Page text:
Amos Yee granted US asylum: What it means for him, S’poreans & America

He'll be back online to revisit the racial and political tensions in Singapore he missed the last 10 months.

By Belmont Lay | September 27, 2017

Singapore’s most infamous teenager Amos Yee has been granted asylum in the United States.

Here are the latest updates of his case:

• Friends of Yee said he will be freed immediately on Sept. 26, 2017 (Chicago time).

• An immigration appeals board upheld Yee’s application for asylum, saying he has a “well-founded” fear of persecution if he returned to Singapore.

• This decision, by the three-member United States Board of Immigration Appeals, upholds an earlier ruling from a lower court judge.

• The Department of Homeland Security had appealed against the immigration judge’s decision to grant the 18-year-old asylum.

• The written decision was dated Sept. 21 but only made known almost a week later.

• In total, Yee was detained for 293 days in the US.

• He applied for asylum in December 2016, when he landed in Chicago.

• He had left Singapore a day before he was to report for a medical examination ahead of enlistment into National Service.

What it means for Yee:

• He can apply to become an American citizen eventually, but in the meantime, he can apply for permanent residence a year after being granted asylum.

• He will risk arrest if he ever returns to Singapore because he skipped NS.

• He will be able to resume his criticisms of Singapore from abroad.

• He will gain popularity via his usual take-no-prisoners approach, but the question is for how long.

• His criticisms against Singapore would sting initially — but it may not last.

• The longer he remains outside of Singapore, the less weight his criticisms of Singapore will have because he is no longer subjected to the system he has been vehemently opposed to.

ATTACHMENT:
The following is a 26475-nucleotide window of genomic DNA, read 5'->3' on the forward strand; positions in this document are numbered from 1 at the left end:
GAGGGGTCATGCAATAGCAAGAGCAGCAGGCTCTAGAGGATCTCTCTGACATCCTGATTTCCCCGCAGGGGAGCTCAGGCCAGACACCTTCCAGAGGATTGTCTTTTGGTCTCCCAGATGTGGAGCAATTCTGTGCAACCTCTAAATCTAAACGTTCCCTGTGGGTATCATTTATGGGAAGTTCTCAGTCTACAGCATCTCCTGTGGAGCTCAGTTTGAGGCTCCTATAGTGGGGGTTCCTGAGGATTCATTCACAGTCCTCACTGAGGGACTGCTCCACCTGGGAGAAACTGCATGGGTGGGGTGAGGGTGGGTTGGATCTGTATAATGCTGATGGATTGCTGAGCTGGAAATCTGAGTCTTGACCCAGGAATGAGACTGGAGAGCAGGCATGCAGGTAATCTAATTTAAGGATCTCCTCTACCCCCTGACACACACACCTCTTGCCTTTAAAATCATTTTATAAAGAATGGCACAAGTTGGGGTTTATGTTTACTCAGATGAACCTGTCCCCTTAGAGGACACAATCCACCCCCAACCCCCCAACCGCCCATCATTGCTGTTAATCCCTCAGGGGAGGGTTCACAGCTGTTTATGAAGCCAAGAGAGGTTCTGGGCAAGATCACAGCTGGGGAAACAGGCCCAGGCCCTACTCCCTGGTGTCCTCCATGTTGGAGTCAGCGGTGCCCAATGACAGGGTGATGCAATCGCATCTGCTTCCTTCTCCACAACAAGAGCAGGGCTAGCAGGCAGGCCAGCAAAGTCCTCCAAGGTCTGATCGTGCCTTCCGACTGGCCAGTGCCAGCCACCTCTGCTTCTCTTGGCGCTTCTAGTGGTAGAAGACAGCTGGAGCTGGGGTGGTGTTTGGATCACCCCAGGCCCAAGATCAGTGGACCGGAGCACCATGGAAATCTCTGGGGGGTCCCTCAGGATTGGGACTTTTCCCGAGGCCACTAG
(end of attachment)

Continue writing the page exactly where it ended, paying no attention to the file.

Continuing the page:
• He will need to find some way to survive independently in the US away from his family. In a previous BuzzFeed interview, Yee said he did not make plans on how he would eke out a living in a foreign land other than making videos.

• He can test the limits of free speech in the US, but his views will become less outstanding in an environment where extreme views are more common.

• He would also have to contend with an America that is more hostile towards outsiders under the Trump administration.

What it means for Singaporeans:

• Singaporeans who want to see Yee go can finally heave a sigh of relief as he won’t be back anytime soon, or at least, he is a problem that is no longer in the custody of Singapore.

• Yee’s case can also be interpreted as a rebuke of Singapore and the system here.

• The ruling that Yee deserves asylum is an interpretation of his incarceration here as a means to silence him politically and not that he was prosecuted based on grounds of his criminality.

• Yee has been kept off the Internet the past 10 months when race and politics in Singapore co-mingled and culminated into the non-existent Presidential Election 2017. He could come back to revisit some of those tensions post-detention via his online postings.

• Yee is a negative-positive example of a risk-taking Singaporean, whichever way you slice it. For someone to have been imprisoned here and then put under detention in a foreign country just to get his way, embodies a risk-taking appetite most people in polite society can hardly stomach.

• At the end of the day, he is also a product of the Singapore system. Whether he is recognised as an aberration or an example of the potential that can be achieved with a bit of derring-do, and if there is actually room for reform for individuals like him, will be debated for a while.

What it means for America:

• Yee’s case would not have been that significant if not for an America living through a constant heightened consciousness of racialist and nationalist politics.

• The Department of Homeland Security had actually appealed against Yee’s asylum bid because they characterised him as a troll who poses a threat to the social fabric of America.

• DHS had argued Yee’s successful asylum bid will set an unhealthy precedent of the types of foreigners allowed into the US.

• This successful bid also reveals the discrepancies in the rhetoric of tighter border controls and the realities of the freedom of movement of people into the US more than 10 months after President Donald Trump took office.

Let’s see how soon Yee will be back with his first video after falling off the grid all these months.

About Belmont Lay

Belmont can pronounce "tchotchke".

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